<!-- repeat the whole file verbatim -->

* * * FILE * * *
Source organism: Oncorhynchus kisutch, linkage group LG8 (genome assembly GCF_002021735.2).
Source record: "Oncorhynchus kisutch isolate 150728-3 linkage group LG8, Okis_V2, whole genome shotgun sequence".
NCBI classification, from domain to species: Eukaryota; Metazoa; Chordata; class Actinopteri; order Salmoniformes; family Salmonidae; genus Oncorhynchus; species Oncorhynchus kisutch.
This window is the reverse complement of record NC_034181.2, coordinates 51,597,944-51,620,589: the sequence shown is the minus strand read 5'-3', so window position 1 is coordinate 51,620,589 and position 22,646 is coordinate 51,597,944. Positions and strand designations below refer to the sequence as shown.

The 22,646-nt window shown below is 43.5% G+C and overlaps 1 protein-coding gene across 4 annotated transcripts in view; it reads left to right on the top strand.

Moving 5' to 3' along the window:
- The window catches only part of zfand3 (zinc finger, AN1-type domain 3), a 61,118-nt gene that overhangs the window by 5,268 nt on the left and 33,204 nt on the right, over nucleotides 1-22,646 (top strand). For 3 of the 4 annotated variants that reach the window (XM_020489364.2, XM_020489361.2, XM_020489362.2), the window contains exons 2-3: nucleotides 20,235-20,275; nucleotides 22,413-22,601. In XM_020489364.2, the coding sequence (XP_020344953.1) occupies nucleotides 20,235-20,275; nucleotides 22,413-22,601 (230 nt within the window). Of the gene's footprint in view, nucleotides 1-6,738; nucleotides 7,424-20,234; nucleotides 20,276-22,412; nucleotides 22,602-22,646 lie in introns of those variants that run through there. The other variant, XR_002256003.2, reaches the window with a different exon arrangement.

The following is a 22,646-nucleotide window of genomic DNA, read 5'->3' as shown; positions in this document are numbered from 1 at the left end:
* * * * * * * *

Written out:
Source organism: Oncorhynchus kisutch, linkage group LG8 (genome assembly GCF_002021735.2).
Source record: "Oncorhynchus kisutch isolate 150728-3 linkage group LG8, Okis_V2, whole genome shotgun sequence".
NCBI classification, from domain to species: Eukaryota; Metazoa; Chordata; class Actinopteri; order Salmoniformes; family Salmonidae; genus Oncorhynchus; species Oncorhynchus kisutch.
This window is the reverse complement of record NC_034181.2, coordinates 51,597,944-51,620,589: the sequence shown is the minus strand read 5'-3', so window position 1 is coordinate 51,620,589 and position 22,646 is coordinate 51,597,944. Positions and strand designations below refer to the sequence as shown.

The 22,646-nt window shown below is 43.5% G+C and overlaps 1 protein-coding gene across 4 annotated transcripts in view; it reads left to right on the top strand.

Moving 5' to 3' along the window:
- The window catches only part of zfand3 (zinc finger, AN1-type domain 3), a 61,118-nt gene that overhangs the window by 5,268 nt on the left and 33,204 nt on the right, over nucleotides 1-22,646 (top strand). For 3 of the 4 annotated variants that reach the window (XM_020489364.2, XM_020489361.2, XM_020489362.2), the window contains exons 2-3: nucleotides 20,235-20,275; nucleotides 22,413-22,601. In XM_020489364.2, the coding sequence (XP_020344953.1) occupies nucleotides 20,235-20,275; nucleotides 22,413-22,601 (230 nt within the window). Of the gene's footprint in view, nucleotides 1-6,738; nucleotides 7,424-20,234; nucleotides 20,276-22,412; nucleotides 22,602-22,646 lie in introns of those variants that run through there. The other variant, XR_002256003.2, reaches the window with a different exon arrangement.

The following is a 22,646-nucleotide window of genomic DNA, read 5'->3' as shown; positions in this document are numbered from 1 at the left end: